I learned my biggest strengths.

It isn’t uncommon to wonder what purpose God created us for. I learned that answer on this trip: see the person, not the circumstances. Along with putting boots on children, my team got to put shoe-like slippers on residents at an institution for adults with physical and mental disabilities. Most of the residents were challenged in every possible way. It was uncomfortable, strange, and something most do not want to touch. BUT, those are just the circumstances. When you look past those things, there are hundreds of human beings who were stitched together, piece by piece, by the same holy, perfect, and mighty God who stitched you and me together. That God does not make mistakes, and He didn’t make mistakes when He created them.

This was the hardest but sweetest thing I have ever done. I got to get on my knees on a cold floor and put shoes on those who are easily considered the “least of these.” I got to look them in the eye, smile, and show them kindness. I got to show them Christ’s love.

When my grandmother was sick at the end of her life, people would look at her, see her circumstances, and look away because it made them uncomfortable. It made them hurt to see her like that. I learned then the value in looking at someone and seeing past their circumstances to who and whose they are. God used my experience with my grandma to empower me to love these people. When God looks at us, he looks past our circumstances, sin, and human nature. He looks past the things we have done. He sees who and whose we are. He looks at us in all of our messes, loves us, and NEVER looks away.

I learned to walk in other’ shoes.

Sometimes shoe distribution sites can be chaotic. Caregivers are so desperate to make sure their children receive shoes, which can result in being pushy and inpatient. This can be overwhelming as the “sizer,” being the first person they come in contact with and taking the brunt of their frustration. It’s easy to get frustrated back and think that they should back up and wait their turn. But, what if I were in their position? What if I risked having my child taken away because I cannot provide for them? I imagine I would be pushy as well. I learned that instead of looking at what a person is doing and forming my own judgements about what I think they should do, I need to put myself in their shoes and try to understand. With these mothers, fathers, foster parents, and other caregivers, I tried my best to smile and not be phased a bit by the mass of them trying to push their child in front of me to get sized for boots, even when I felt completely overwhelmed. After all, their intent was the same as mine: get the child boots.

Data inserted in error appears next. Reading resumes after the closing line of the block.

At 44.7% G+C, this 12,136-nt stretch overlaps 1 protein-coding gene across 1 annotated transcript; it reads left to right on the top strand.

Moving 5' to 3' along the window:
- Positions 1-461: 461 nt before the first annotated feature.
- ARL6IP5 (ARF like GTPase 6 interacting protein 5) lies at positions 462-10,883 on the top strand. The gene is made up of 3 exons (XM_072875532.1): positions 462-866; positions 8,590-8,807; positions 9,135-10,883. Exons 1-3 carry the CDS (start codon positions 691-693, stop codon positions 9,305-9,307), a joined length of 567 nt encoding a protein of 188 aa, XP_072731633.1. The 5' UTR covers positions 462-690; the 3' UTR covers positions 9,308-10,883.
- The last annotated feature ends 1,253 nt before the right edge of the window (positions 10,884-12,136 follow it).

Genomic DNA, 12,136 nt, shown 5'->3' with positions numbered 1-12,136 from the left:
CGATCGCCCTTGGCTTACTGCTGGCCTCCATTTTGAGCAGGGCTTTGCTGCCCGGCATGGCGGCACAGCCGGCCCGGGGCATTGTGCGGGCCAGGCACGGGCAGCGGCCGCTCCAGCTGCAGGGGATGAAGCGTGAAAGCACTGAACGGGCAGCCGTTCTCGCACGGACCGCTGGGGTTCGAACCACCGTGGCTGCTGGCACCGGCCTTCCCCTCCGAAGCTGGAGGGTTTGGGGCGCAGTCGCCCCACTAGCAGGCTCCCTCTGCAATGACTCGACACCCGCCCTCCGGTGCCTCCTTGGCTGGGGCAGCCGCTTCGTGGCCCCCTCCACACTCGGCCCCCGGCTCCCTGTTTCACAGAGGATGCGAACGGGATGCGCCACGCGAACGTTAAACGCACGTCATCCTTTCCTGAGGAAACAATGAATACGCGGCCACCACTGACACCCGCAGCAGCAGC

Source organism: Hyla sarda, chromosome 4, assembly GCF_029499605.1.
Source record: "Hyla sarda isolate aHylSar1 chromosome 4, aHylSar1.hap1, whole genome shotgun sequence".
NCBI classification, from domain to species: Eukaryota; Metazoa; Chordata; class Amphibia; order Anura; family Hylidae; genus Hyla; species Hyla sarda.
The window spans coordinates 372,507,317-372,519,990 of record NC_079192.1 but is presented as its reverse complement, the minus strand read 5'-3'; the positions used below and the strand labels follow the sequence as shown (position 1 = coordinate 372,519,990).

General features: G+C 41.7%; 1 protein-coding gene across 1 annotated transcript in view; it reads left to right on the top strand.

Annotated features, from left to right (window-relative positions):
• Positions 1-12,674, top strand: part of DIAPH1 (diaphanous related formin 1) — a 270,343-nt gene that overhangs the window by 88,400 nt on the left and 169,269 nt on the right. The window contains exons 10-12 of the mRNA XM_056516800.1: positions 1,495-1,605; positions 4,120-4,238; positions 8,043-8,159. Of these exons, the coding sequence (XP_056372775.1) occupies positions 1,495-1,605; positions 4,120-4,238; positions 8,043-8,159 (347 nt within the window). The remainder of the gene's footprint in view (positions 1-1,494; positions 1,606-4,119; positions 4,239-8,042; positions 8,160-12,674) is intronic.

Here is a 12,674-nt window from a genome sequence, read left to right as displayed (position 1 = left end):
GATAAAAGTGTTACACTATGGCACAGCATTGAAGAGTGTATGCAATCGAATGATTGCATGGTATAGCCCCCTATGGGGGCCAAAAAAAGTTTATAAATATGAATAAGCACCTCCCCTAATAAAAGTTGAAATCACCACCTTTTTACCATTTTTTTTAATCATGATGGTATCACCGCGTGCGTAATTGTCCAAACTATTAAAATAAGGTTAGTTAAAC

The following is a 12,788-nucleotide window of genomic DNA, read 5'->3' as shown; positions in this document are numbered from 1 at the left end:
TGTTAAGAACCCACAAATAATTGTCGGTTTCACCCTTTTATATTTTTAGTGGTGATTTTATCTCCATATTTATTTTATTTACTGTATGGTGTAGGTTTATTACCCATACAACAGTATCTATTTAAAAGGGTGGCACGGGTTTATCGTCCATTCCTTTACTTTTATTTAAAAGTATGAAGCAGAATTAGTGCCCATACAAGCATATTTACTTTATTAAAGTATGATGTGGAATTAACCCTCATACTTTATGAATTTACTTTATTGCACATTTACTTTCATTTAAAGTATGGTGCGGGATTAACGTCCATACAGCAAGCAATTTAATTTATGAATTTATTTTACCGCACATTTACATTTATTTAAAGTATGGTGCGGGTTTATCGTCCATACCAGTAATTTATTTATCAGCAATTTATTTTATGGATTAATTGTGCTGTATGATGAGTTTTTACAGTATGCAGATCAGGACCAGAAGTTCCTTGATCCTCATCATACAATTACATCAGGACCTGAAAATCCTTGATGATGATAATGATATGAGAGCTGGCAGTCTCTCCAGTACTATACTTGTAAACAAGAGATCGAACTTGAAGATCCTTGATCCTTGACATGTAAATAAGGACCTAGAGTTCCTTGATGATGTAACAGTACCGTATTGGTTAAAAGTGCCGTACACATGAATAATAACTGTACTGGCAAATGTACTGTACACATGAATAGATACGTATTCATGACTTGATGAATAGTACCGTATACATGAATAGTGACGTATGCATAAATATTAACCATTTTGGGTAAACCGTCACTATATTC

After each of my mission trips, I have come home and gone back to my normal life. This time, I haven’t gone back to “normal” and I don’t plan to. Sure, I am back at work, my apartment, my friends, and the day to day tasks. Life is sweeter, though. I see people in a different way. I see difficulties in a different way. More than any other time in my life, Christ and I are big buds. We are a team. Maybe it’s because I reached the end of myself and learned to rely on Him more than normal. Maybe it’s because I got to experience His people in a new way. Maybe it’s because I saw the hot pink sunrise every morning in northern Moldova and was reminded that His mercies are new each day. Whatever it is, I want to keep it. I want to keep this closeness I have with Him. I want to keep the fact that He loves me so much. After all, His eye is on the sparrow, and I know He watches me.